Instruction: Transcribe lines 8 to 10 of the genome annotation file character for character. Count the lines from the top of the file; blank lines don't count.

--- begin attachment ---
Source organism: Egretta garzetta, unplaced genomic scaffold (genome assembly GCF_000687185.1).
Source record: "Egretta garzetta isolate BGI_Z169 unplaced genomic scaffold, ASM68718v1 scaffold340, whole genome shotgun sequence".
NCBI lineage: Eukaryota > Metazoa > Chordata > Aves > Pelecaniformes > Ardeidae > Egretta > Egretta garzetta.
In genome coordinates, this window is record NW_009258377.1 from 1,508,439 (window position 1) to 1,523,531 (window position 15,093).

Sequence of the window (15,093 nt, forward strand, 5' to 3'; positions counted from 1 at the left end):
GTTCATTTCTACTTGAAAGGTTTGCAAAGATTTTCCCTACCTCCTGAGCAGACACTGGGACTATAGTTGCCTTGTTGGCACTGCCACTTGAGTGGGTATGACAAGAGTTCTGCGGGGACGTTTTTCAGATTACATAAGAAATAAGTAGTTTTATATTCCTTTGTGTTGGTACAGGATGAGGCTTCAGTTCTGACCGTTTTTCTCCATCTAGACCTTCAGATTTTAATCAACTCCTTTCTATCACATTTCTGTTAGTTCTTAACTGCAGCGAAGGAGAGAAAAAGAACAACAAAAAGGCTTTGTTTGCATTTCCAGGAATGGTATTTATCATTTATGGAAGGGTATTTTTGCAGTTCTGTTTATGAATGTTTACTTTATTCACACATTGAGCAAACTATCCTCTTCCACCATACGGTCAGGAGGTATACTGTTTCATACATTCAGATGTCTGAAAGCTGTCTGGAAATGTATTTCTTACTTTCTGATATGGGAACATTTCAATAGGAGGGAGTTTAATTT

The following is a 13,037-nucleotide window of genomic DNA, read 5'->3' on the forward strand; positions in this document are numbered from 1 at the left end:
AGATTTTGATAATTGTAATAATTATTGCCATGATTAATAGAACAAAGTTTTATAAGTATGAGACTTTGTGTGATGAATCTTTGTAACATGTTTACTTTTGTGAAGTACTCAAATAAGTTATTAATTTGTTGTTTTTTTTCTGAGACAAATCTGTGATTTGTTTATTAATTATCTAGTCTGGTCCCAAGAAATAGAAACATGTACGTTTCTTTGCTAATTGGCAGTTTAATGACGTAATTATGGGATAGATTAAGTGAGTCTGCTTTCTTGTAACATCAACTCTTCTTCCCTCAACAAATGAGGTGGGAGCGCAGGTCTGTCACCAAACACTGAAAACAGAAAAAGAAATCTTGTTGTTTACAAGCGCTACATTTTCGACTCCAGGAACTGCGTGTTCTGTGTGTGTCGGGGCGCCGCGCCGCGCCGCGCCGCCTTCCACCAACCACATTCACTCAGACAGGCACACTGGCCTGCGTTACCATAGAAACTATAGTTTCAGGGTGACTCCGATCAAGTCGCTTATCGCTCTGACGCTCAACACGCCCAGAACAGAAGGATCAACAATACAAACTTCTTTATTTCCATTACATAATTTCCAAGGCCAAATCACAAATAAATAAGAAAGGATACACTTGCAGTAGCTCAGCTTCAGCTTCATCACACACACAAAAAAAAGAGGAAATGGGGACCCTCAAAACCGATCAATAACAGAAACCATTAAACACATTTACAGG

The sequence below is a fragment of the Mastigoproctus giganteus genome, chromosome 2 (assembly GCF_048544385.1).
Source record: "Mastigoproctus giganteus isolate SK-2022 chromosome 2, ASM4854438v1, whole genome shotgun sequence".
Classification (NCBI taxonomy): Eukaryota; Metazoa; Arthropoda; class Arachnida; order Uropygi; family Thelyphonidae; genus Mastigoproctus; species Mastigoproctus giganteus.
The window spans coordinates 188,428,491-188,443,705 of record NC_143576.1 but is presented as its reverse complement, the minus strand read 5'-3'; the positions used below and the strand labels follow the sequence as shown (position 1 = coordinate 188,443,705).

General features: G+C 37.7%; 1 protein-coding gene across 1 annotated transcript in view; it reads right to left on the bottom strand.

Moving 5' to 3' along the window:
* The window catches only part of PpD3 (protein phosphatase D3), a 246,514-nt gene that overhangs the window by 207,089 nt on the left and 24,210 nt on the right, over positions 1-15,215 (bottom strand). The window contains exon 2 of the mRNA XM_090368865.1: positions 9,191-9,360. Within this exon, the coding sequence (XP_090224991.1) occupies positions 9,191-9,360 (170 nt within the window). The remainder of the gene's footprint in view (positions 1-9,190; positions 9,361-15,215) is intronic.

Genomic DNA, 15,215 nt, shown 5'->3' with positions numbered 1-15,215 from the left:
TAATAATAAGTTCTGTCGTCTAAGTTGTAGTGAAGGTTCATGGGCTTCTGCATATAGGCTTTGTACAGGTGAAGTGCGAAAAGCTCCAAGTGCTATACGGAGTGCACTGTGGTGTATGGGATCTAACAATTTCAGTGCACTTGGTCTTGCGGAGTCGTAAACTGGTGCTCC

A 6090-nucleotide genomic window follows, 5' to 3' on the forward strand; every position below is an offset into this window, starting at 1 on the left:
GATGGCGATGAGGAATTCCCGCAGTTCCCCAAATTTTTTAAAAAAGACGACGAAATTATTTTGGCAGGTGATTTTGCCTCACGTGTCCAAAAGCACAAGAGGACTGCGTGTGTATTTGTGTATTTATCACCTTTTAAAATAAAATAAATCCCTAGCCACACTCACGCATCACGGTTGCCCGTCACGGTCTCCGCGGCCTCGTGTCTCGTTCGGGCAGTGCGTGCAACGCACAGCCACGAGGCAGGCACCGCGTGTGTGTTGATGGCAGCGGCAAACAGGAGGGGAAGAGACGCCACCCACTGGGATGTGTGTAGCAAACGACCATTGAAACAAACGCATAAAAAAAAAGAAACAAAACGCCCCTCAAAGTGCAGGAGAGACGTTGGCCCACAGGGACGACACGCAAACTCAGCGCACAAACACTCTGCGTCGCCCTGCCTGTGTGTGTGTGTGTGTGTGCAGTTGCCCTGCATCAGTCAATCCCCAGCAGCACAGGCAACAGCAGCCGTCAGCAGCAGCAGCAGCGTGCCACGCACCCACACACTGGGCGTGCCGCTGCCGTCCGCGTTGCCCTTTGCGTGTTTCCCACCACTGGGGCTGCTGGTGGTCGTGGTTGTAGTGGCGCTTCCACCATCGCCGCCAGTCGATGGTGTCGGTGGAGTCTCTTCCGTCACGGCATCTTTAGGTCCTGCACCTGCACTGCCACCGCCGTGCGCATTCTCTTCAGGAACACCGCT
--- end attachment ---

AGATTTTGATAATTGTAATAATTATTGCCATGATTAATAGAACAAAGTTTTATAAGTATGAGACTTTGTGTGATGAATCTTTGTAACATGTTTACTTTTGTGAAGTACTCAAATAAGTTATTAATTTGTTGTTTTTTTTCTGAGACAAATCTGTGATTTGTTTATTAATTATCTAGTCTGGTCCCAAGAAATAGAAACATGTACGTTTCTTTGCTAATTGGCAGTTTAATGACGTAATTATGGGATAGATTAAGTGAGTCTGCTTTCTTGTAACATCAACTCTTCTTCCCTCAACAAATGAGGTGGGAGCGCAGGTCTGTCACCAAACACTGAAAACAGAAAAAGAAATCTTGTTGTTTACAAGCGCTACATTTTCGACTCCAGGAACTGCGTGTTCTGTGTGTGTCGGGGCGCCGCGCCGCGCCGCGCCGCCTTCCACCAACCACATTCACTCAGACAGGCACACTGGCCTGCGTTACCATAGAAACTATAGTTTCAGGGTGACTCCGATCAAGTCGCTTATCGCTCTGACGCTCAACACGCCCAGAACAGAAGGATCAACAATACAAACTTCTTTATTTCCATTACATAATTTCCAAGGCCAAATCACAAATAAATAAGAAAGGATACACTTGCAGTAGCTCAGCTTCAGCTTCATCACACACACAAAAAAAAGAGGAAATGGGGACCCTCAAAACCGATCAATAACAGAAACCATTAAACACATTTACAGG

The sequence below is a fragment of the Mastigoproctus giganteus genome, chromosome 2 (assembly GCF_048544385.1).
Source record: "Mastigoproctus giganteus isolate SK-2022 chromosome 2, ASM4854438v1, whole genome shotgun sequence".